Thursday, July 13 2006
The mosquitos are so bad in the upland forests near my house that this morning I decided to take the dogs along the Esopus just north of Wynkoop (and the Hurley Mountain Inn). I had to go out to Lowe's to buy primer paint anyway, so I figured I'd walk them there as part of that errand. For some reason there are almost no mosquitos along the Esopus right now; I suspect that all their usual larval habitat was disrupted by the flooding a few weeks ago.
The main inconvenience along the Esopus these days is Poison Ivy, which (due to its woody stems) survived the flooding. Its leaves were all shredded off, but already fresh new ones are unfurling from thousands of menacing stems along the mudflats. The antidote to Poison Ivy is Jewelweed, which always works for me completely if I apply it immediately after a known Poison Ivy exposure. Conveniently, it usually grows in the same environments favored by Poison Ivy. Unfortunately, though, since Jewelweed is a pulpy plant, all of it was torn away by the floods and none has grown back since. There are some individual plants remaining above the high water mark, but I have to go to collect it consciously.
I spent another solid day installing drywall, this time mostly on the garage ceiling. Originally I'd hoped Ray would come up from the City and (incidentally) help me with the ceiling pieces, but he flaked out and I was forced to do it all by myself.
I made a couple of tools to help with the ceiling sheets. One was a large I (with serifs)-shaped form made from an eight foot long two by four with two perforated iron pieces as serifs. I leaned this against the wall beneath the place where the new sheet would go. Then, to hold up the sheet as I fired screws in, I had another tool that consisted of a two by four rising from a single wide plank up to a "capital" piece some eight inches in width. This was my "artificial Ray" and could support a sheet securely all by itself if positioned beneath the sheet's center of gravity.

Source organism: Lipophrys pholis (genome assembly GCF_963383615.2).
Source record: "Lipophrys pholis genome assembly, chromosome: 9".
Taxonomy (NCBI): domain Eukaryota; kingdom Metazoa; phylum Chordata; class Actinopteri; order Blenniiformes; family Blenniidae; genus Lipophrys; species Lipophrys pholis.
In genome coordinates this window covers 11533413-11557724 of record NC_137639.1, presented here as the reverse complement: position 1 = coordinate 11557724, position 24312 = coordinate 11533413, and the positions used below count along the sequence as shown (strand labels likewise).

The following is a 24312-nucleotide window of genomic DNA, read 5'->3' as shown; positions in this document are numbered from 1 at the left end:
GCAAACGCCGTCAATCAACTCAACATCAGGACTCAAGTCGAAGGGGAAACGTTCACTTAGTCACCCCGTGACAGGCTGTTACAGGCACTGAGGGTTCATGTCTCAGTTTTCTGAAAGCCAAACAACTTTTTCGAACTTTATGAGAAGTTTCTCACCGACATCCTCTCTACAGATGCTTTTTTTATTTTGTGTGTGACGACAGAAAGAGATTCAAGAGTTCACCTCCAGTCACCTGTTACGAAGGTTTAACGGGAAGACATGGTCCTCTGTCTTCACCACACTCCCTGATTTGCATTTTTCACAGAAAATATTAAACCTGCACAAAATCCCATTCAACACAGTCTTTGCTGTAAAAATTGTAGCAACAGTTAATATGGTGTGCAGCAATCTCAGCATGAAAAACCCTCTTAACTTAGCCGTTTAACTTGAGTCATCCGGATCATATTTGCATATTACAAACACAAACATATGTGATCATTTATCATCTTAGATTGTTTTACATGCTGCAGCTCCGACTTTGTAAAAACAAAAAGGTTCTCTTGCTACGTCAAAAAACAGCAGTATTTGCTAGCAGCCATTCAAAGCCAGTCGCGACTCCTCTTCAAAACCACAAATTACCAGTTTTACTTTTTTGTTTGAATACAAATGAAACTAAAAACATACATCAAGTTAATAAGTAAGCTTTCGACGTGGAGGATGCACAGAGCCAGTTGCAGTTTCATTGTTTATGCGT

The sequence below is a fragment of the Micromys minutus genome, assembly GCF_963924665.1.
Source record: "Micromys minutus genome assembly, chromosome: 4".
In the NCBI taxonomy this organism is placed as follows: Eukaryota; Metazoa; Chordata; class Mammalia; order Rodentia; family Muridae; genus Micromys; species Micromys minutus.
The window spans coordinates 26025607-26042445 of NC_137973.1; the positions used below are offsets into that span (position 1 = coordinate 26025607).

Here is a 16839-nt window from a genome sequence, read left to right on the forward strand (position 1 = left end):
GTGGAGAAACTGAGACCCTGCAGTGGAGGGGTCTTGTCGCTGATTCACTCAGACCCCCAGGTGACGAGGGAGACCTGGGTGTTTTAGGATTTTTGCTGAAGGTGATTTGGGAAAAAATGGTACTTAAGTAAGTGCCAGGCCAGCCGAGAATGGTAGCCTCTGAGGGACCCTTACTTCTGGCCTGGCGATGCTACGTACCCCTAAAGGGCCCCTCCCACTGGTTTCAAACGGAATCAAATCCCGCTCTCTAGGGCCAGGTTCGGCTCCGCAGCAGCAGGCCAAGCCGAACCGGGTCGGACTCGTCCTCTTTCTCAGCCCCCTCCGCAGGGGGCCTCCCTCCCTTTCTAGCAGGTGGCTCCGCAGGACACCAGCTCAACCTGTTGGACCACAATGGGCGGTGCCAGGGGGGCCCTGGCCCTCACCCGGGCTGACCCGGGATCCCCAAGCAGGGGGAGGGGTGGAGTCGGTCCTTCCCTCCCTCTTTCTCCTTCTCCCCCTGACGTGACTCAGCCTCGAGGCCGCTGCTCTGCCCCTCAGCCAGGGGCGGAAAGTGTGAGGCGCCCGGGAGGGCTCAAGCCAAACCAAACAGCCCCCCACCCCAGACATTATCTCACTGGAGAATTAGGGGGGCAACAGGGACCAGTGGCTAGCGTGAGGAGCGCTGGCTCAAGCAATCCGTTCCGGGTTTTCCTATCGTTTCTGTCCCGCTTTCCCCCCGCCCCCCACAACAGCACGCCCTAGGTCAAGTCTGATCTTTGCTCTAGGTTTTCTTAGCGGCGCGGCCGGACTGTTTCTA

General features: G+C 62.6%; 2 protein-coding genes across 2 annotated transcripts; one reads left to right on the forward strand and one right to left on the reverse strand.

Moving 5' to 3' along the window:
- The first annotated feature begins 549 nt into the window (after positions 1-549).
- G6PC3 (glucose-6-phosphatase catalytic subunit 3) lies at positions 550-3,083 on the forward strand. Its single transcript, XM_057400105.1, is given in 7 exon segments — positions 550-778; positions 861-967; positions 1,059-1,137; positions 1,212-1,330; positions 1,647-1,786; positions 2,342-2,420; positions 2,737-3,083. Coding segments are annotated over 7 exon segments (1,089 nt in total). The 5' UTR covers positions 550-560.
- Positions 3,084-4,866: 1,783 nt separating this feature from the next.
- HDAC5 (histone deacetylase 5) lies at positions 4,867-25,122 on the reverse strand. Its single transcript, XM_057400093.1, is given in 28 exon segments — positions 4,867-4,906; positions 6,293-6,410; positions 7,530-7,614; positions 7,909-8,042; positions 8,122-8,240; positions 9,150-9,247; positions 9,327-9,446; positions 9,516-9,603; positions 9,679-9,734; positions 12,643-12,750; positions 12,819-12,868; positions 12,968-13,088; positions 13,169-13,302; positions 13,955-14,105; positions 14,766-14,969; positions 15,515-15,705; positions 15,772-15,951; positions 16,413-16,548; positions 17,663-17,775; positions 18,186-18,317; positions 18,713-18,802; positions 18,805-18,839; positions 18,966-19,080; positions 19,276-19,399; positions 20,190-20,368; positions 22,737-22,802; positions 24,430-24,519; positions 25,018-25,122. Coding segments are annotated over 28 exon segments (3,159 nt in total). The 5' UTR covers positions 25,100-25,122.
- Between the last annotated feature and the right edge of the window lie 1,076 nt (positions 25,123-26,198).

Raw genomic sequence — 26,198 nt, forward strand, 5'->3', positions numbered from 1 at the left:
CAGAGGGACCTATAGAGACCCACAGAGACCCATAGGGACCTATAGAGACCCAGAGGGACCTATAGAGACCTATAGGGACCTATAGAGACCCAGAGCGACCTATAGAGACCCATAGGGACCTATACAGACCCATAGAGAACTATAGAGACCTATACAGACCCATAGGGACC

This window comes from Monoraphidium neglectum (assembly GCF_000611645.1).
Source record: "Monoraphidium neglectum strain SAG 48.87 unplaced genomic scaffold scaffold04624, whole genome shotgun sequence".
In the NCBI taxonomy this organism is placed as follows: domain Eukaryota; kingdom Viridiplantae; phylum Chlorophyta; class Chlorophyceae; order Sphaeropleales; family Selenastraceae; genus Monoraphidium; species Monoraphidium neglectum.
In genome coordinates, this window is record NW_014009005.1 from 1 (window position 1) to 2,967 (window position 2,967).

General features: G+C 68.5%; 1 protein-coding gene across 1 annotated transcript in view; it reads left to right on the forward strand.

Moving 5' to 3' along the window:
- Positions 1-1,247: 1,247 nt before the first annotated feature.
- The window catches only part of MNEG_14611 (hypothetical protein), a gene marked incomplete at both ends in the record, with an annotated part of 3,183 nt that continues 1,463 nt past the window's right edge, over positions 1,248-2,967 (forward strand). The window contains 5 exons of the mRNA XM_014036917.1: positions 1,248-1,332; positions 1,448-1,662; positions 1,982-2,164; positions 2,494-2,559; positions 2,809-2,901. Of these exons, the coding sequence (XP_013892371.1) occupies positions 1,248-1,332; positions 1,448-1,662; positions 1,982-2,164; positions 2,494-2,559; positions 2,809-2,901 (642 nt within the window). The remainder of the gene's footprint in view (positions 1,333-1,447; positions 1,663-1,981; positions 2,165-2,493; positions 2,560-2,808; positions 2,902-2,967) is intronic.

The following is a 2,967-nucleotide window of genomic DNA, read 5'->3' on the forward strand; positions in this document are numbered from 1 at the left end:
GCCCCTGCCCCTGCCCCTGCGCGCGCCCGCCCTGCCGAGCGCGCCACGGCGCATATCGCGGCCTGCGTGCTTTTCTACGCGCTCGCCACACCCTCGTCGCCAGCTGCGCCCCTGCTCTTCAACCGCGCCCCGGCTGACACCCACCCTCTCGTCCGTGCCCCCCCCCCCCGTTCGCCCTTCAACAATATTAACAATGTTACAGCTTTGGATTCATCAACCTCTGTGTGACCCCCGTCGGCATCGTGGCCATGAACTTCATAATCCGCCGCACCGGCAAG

This morning I'd snail mailed a form to the woman organizing my high school class's 20 year reunion. In the form I explained where I am in my life and said that, yes, I'd be coming to the reunion. I'm not the kind of person who goes to high school reunions, but my old high school buddy Nathan had said he wanted to go, but only if I would go too, just to cut the homespun family-values conservatism of all those we'd left behind. As an indication of how parochial my high school class was, the woman organizing the reunion still lives about a mile from the high school in question. (And evidently she and the other organizers still live in a world as yet untransformed by the invention of email.)
Drywall work is conducive to obsessive contemplation, and I worked, I found myself reminiscing about high school. I had a fairly normal high school experience, I suppose, but nearly all my memories of the place are cringe-inducing. Adolescence is a bad time to be spent anywhere, but it's especially miserable in a setting as cruel as a high school. Interestingly, though, I realize that all my embarrassments from that period are based entirely on narcissism, either the kind inherent in everyone during adolescence, or the kind I retain as part of my baseline personality. How do I know this? I tried to think of something that should have embarrassed someone among my fellow classmates, but I couldn't think of even one incident. Even the most picked-upon of my classmates came up, in my memory, with a completely clean record. To the extent it was a horror at all, then, high school was my own private one. Chances are I'll get to my reunion and find that everyone there had nothing but fond memories of me. And I will have had nothing but fond memories of them, or else memories of them getting the best of me socially, incidents they may well be cringing about instead.
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